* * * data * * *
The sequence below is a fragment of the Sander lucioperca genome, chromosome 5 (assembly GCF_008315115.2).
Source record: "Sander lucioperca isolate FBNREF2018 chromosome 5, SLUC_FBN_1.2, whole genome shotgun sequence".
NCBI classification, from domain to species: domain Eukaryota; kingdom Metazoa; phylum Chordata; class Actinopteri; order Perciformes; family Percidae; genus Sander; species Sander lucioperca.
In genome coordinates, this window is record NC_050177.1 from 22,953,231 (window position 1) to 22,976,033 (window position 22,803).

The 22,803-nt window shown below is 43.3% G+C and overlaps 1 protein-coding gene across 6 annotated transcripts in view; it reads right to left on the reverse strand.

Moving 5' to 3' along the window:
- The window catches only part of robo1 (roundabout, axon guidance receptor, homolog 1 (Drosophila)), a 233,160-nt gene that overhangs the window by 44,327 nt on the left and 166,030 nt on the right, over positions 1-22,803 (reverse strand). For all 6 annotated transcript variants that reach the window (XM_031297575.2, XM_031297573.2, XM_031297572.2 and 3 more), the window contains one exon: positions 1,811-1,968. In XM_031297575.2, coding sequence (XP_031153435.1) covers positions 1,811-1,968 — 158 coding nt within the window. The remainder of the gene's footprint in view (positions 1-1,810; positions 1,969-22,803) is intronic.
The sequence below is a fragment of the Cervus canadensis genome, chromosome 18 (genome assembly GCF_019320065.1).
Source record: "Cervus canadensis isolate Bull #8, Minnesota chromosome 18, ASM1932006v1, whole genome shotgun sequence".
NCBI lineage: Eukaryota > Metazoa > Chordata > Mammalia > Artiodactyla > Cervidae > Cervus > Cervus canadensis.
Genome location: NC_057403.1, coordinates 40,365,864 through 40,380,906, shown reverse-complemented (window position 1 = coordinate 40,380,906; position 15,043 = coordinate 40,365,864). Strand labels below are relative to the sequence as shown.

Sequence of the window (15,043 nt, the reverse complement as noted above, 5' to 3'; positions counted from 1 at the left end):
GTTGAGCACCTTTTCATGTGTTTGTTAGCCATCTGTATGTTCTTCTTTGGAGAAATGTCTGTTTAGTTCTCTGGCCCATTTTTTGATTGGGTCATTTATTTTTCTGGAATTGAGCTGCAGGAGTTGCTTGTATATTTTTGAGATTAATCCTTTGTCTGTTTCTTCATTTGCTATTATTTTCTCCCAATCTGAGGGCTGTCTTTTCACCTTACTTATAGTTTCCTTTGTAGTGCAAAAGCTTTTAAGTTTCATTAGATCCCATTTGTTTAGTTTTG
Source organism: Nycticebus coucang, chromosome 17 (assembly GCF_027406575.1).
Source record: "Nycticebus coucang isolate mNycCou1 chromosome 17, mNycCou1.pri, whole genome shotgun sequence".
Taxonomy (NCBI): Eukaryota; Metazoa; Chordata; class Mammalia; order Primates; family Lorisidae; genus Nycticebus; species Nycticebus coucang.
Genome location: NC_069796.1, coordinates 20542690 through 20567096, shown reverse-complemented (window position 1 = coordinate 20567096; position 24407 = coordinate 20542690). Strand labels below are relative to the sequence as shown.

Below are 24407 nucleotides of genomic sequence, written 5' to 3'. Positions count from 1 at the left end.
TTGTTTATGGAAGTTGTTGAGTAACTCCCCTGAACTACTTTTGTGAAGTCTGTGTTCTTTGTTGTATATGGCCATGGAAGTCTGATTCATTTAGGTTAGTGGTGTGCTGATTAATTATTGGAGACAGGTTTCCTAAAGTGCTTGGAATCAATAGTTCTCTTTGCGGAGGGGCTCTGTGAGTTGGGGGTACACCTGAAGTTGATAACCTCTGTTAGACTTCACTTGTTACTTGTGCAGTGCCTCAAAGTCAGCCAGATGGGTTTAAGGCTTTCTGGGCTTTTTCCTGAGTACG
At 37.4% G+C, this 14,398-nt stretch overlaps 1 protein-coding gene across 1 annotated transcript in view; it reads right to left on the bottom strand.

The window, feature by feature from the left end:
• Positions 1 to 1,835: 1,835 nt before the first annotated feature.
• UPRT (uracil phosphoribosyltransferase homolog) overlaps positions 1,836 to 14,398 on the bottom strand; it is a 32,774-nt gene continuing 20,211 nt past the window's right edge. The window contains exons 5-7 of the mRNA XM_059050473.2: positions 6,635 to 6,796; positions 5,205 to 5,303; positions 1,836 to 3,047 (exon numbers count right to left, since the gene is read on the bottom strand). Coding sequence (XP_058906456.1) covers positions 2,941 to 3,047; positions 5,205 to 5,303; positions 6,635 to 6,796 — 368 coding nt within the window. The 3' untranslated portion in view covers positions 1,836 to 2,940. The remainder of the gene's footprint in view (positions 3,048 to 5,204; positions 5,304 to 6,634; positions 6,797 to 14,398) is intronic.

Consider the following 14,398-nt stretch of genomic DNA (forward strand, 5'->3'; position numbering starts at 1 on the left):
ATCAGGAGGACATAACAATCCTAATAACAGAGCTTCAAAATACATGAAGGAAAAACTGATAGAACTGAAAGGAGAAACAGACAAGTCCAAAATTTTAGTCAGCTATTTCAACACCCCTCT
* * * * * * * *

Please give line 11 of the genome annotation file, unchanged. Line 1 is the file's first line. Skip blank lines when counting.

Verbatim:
Genome location: NC_057403.1, coordinates 40,365,864 through 40,380,906, shown reverse-complemented (window position 1 = coordinate 40,380,906; position 15,043 = coordinate 40,365,864). Strand labels below are relative to the sequence as shown.